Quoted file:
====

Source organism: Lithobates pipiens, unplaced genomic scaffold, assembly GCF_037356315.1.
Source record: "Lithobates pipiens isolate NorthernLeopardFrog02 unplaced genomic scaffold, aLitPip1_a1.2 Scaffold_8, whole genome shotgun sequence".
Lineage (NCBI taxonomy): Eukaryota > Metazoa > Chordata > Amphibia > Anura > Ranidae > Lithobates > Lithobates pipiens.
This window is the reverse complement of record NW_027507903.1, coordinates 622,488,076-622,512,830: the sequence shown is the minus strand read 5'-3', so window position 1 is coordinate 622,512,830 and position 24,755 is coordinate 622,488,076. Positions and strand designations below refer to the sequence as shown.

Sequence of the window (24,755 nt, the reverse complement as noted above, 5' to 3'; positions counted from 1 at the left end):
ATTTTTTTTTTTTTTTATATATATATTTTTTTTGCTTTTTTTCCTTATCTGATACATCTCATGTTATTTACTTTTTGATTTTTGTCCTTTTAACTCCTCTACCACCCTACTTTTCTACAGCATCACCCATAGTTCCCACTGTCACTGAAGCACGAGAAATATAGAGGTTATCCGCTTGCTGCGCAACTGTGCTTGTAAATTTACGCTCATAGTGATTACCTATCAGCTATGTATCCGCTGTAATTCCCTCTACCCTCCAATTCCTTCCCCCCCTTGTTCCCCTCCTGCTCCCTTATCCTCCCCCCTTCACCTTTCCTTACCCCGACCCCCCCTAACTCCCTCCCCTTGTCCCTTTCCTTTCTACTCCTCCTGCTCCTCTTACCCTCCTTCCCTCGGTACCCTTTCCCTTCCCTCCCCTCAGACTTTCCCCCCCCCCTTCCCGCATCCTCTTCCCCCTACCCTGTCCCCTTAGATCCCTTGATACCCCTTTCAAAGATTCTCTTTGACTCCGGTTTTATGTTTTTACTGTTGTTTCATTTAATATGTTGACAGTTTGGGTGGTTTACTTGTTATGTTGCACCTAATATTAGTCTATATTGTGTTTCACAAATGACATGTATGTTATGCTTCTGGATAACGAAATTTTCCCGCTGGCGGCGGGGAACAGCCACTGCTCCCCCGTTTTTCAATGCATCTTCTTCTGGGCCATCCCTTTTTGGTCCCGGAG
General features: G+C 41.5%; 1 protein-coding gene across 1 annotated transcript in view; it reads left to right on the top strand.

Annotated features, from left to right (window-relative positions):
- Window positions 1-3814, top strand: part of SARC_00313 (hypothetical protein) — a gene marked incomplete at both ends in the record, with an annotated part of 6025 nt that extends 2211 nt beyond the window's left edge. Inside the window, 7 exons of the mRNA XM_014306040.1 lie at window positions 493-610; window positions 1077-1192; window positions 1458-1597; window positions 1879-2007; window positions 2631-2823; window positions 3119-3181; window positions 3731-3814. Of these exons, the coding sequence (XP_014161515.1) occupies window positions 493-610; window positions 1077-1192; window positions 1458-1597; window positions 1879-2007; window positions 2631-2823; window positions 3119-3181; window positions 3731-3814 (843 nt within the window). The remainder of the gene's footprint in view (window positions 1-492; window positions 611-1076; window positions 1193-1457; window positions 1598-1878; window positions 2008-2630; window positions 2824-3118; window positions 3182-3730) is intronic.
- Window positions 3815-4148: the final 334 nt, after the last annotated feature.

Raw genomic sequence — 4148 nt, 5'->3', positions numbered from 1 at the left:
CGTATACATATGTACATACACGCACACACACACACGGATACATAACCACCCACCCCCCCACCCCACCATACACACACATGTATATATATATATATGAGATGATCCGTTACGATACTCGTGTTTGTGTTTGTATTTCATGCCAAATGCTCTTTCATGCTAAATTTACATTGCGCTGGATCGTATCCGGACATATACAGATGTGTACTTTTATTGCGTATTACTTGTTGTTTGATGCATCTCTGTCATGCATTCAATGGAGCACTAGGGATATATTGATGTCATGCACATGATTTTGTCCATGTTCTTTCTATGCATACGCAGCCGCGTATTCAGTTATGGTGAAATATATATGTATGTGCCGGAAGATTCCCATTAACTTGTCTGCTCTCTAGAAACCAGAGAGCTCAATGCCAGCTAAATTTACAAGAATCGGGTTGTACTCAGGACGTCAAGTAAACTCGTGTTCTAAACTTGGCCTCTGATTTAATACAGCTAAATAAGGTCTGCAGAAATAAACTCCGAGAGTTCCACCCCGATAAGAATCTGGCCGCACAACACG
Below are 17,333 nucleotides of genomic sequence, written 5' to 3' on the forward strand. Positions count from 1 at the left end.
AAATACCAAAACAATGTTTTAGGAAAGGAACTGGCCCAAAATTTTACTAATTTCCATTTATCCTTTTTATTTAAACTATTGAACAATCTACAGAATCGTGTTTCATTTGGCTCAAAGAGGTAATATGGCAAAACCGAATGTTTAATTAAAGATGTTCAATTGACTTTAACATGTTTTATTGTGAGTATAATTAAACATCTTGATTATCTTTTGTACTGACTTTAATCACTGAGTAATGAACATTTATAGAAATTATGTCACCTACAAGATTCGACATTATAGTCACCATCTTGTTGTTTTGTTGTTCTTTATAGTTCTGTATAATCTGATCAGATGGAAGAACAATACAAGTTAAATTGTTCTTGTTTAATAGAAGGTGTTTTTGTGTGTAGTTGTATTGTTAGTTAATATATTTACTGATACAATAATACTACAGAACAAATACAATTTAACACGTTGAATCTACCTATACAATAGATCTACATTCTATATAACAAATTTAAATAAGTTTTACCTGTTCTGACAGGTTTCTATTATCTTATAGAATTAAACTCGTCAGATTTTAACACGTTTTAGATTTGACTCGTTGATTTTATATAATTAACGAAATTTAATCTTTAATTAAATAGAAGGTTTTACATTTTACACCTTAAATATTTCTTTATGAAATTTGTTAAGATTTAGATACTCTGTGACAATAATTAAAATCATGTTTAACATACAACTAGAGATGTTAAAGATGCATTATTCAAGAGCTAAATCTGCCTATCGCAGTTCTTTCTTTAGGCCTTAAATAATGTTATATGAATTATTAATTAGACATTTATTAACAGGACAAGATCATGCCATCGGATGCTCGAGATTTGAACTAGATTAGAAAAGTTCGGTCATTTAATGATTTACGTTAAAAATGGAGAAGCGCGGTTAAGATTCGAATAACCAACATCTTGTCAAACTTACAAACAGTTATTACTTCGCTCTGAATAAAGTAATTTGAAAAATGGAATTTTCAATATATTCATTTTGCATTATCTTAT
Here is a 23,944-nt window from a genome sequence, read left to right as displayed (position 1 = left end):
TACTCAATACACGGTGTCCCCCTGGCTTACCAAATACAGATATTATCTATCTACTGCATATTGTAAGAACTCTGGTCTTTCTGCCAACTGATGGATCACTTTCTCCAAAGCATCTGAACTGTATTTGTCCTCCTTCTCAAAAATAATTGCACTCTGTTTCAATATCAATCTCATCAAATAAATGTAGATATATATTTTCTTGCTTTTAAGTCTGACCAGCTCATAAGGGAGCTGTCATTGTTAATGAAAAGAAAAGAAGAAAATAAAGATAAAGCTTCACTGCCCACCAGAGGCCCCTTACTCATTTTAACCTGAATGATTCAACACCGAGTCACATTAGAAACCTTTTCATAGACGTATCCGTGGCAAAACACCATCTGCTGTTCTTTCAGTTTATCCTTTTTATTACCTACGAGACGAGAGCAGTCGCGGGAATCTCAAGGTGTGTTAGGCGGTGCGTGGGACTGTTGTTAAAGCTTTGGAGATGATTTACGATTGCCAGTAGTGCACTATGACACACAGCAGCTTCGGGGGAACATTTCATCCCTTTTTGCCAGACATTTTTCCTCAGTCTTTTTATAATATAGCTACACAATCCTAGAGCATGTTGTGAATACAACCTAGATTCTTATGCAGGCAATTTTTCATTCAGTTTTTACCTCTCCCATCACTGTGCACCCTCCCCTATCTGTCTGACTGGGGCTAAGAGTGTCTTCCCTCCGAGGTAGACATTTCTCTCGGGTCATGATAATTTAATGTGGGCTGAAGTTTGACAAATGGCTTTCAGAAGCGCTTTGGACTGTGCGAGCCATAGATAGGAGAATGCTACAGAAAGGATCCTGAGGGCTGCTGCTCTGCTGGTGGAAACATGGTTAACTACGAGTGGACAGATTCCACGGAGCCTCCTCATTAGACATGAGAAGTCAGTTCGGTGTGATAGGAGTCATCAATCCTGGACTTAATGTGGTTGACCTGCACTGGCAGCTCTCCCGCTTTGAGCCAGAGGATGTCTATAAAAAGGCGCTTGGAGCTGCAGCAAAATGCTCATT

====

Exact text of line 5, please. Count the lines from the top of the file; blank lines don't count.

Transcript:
Sequence of the window (24,755 nt, the reverse complement as noted above, 5' to 3'; positions counted from 1 at the left end):